Thursday, 2 April 2020

Fun With Numbers - the NHS

From the BBC:

The government has confirmed that 2,000 NHS frontline staff out of half a million in England have been tested for coronavirus since the outbreak began.

Half a million? And how many people does the NHS employ in total?

Factcheck says about 1.2 million in England.

So it's not a health provider with a minority of necessary non-medical staff - admin people, IT geeks, cleaners, maintenance. It's a large bureaucracy with a minority of nurses, doctors, ambulance drivers etc.

By the way, I am still a big fan of the general idea of the NHS, somehow it seems to work well in practice, but how much better could it be?


Lola said...

According to wiki it the NHS employs 1.7 million people.
I am not a fan of the NHS....I am a fan of the people in it, the clinicians and their tech support.

Nessimmersion said...

I tend to disagree- the NHS is nowhere near even the least worst way to run ahealth service, hence why no first world economy has copied it.
As an example see table below

mombers said...

Private insurance adds an ENORMOUS overhead to healthcare. In the US it's estimated at about 30% (THIRTY PERCENT!) of spending is on pushing claims around the system. The NHS could be much better but a crucial part is it is very cheap.
'You can get better, but you can't pay less'

If spending as % of GDP was brought up to OECD average it would be a lot better. Admin fat could be trimmed but it's a lot less than a private sector arrangement to begin with

Lola said...

Mombers. There are other reasons why US healthcare is costly, and the way that their insurance is structured adds a huge overhead. e.g. an insurer in say, New York, may not be able to compete in say, Ohio because of local protectionism.

This is a good watch

It is said that New Labour doubled the cash going into the NHS with pretty well zero increase in productivity.

If you hurl money at an unreformed structure like the NHS only a small proportion will end up at the coal face. That is just the way with big bureaucracies.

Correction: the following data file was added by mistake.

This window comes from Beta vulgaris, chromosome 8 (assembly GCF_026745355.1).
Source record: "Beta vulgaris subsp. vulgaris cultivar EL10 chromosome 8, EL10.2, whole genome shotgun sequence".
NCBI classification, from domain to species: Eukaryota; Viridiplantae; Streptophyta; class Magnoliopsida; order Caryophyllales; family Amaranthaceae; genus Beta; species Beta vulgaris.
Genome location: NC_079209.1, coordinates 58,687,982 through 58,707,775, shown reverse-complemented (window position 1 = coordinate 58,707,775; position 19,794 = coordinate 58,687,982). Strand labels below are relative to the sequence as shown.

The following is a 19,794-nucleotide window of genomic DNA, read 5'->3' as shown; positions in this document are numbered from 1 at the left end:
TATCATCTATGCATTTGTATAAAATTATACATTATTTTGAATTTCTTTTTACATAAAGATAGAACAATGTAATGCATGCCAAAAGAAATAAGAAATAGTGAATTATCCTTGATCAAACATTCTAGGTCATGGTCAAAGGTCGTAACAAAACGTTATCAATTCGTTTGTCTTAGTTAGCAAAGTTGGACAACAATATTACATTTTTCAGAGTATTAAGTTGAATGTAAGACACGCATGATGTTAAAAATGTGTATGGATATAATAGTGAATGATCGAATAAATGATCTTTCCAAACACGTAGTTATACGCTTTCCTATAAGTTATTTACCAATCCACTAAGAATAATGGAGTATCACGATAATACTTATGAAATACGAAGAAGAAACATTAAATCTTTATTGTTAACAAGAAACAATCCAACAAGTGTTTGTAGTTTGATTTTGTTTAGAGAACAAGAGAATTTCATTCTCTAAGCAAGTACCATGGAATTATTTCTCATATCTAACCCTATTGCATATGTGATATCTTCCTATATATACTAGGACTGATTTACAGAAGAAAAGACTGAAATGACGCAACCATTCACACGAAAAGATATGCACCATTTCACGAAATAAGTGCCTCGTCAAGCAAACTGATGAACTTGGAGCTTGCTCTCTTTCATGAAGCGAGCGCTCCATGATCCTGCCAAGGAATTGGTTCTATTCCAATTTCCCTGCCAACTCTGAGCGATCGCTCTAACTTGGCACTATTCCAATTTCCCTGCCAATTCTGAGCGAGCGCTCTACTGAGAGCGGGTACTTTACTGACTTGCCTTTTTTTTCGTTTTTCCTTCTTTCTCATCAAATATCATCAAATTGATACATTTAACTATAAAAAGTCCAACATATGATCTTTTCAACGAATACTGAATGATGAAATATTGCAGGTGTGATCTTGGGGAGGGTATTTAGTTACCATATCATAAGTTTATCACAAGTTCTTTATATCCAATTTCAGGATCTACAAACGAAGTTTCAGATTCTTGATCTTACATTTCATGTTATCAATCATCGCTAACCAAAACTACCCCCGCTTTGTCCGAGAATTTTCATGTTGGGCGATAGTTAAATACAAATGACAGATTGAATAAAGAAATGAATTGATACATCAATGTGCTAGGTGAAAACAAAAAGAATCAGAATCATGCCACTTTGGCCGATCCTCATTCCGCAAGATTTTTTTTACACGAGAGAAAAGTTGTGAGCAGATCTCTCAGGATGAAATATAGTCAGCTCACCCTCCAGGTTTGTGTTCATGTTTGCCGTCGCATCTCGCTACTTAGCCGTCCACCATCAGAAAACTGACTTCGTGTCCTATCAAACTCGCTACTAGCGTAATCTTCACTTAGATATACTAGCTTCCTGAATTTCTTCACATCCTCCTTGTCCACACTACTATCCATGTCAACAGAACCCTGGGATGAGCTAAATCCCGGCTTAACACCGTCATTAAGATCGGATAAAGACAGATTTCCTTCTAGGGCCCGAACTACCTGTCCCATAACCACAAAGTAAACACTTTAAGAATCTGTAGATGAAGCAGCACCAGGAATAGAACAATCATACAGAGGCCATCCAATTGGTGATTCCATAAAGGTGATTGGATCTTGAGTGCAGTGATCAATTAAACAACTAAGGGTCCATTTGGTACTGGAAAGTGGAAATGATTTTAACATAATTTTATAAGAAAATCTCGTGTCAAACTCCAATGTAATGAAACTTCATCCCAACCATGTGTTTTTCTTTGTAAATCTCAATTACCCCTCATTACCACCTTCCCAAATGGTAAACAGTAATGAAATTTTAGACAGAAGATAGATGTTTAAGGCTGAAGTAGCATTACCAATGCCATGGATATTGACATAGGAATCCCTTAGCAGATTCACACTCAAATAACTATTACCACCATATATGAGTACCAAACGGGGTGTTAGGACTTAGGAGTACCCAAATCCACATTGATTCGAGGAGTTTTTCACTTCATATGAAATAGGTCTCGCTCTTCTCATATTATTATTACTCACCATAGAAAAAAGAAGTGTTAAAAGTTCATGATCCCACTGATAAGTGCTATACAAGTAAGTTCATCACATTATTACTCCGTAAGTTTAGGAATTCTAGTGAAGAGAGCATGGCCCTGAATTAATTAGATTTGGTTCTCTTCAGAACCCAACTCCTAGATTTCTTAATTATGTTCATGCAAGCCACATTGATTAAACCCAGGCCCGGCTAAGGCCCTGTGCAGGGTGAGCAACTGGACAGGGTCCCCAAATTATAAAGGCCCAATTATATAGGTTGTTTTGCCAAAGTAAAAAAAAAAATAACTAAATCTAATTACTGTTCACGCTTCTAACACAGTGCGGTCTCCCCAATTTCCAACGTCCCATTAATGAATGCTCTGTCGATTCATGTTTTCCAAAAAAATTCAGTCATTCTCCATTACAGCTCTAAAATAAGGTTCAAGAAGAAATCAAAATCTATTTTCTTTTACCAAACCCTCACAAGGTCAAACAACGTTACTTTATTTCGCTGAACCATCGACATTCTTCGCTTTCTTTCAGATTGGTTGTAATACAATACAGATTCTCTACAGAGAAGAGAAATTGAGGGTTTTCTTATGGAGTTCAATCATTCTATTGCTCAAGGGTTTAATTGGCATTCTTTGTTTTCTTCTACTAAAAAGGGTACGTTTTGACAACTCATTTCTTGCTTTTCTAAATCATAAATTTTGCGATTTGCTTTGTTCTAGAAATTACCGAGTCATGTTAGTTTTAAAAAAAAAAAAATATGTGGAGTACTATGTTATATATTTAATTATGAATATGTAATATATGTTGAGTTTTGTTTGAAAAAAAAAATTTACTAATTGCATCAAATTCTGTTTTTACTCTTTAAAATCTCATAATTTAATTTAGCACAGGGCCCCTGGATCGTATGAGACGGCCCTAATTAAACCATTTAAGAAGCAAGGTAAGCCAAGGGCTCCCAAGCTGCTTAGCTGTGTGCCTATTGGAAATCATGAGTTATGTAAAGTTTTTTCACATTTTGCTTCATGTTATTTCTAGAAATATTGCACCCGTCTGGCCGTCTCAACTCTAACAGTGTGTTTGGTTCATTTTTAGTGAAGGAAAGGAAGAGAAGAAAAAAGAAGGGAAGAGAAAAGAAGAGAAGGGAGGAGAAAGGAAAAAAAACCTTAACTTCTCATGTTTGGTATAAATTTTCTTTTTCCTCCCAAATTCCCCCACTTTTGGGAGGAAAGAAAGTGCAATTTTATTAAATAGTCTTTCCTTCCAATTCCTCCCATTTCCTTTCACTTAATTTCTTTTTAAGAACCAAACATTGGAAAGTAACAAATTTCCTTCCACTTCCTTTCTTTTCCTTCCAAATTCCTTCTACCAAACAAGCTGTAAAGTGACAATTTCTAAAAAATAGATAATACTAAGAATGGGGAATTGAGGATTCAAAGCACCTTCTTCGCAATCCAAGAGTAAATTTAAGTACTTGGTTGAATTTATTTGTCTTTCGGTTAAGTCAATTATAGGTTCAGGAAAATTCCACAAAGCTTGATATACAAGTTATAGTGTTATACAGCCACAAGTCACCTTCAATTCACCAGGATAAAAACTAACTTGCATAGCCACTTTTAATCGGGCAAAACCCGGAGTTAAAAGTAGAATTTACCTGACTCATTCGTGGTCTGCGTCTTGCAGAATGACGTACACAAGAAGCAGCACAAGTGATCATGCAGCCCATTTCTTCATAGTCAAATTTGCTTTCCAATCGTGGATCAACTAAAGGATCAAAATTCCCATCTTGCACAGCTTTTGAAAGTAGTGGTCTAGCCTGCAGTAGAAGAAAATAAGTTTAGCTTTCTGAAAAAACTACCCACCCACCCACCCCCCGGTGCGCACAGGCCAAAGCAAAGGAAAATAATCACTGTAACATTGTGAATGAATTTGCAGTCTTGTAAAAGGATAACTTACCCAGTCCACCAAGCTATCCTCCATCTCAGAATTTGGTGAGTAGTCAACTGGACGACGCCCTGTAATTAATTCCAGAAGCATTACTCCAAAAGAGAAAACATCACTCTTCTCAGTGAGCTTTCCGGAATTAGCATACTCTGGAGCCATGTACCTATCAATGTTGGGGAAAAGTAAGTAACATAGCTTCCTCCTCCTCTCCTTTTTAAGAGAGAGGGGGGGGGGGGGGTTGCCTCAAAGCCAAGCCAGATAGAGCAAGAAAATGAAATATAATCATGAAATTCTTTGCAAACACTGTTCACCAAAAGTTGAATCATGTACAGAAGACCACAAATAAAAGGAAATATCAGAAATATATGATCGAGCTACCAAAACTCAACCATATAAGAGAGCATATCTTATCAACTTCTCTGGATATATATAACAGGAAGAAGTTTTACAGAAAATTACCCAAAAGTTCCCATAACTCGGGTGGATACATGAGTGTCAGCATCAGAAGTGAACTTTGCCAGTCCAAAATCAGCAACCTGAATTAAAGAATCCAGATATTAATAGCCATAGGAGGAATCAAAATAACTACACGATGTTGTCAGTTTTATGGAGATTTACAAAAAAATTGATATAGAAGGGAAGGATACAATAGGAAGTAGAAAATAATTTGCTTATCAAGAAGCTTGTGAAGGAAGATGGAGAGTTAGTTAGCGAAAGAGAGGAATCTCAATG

ontheotherhand said...

It is also the US legal system and vested interests around that which make everything including medicine more expensive than it should be. I knew a brain surgeon in the US who volunteered time at state hospitals to patch up motorcycle accidents (they don't wear helmets). This enormously increased his personal liability insurance, because he could be sued by the people that he was trying to help to the tune of millions.

This paranoia about being sued means that if you visit your family doctor with a temperature they will order a string of $100 tests just in case you are the 1 in 10,000 that has meningitis and they haven't covered their arse. A GP here will tell you (cheaply) to take 2 paracetemol and monitor the symptoms.

Nessimmersion said...

UK health spending is round and about OECD average.
PHE pissed away 4.5 billion last year which could have been spent on either the NHS or public health precautions.
There are other countries than the USA & UK, no Austrian or Swiss for example would want to leave their insurance based system for a barely coping system like the NHS, they would think you were deluded to suggest it, France for example again has an insurance led system.
Note: the reason why insurance led systems work, may well be that they are not monolithic, the central problem with the NHS is it is a stalinist structure

Lola said...

Nessie. 'Stalinist structure'. Exactly.

Lola said...
This comment has been removed by the author.
Lola said...

Another 'fact'. I had a mate who ran a medical negligence insurer at Lloyds. He reckoned that 50% of a USA doctor's charges to his patients were absorbed by med neg premiums.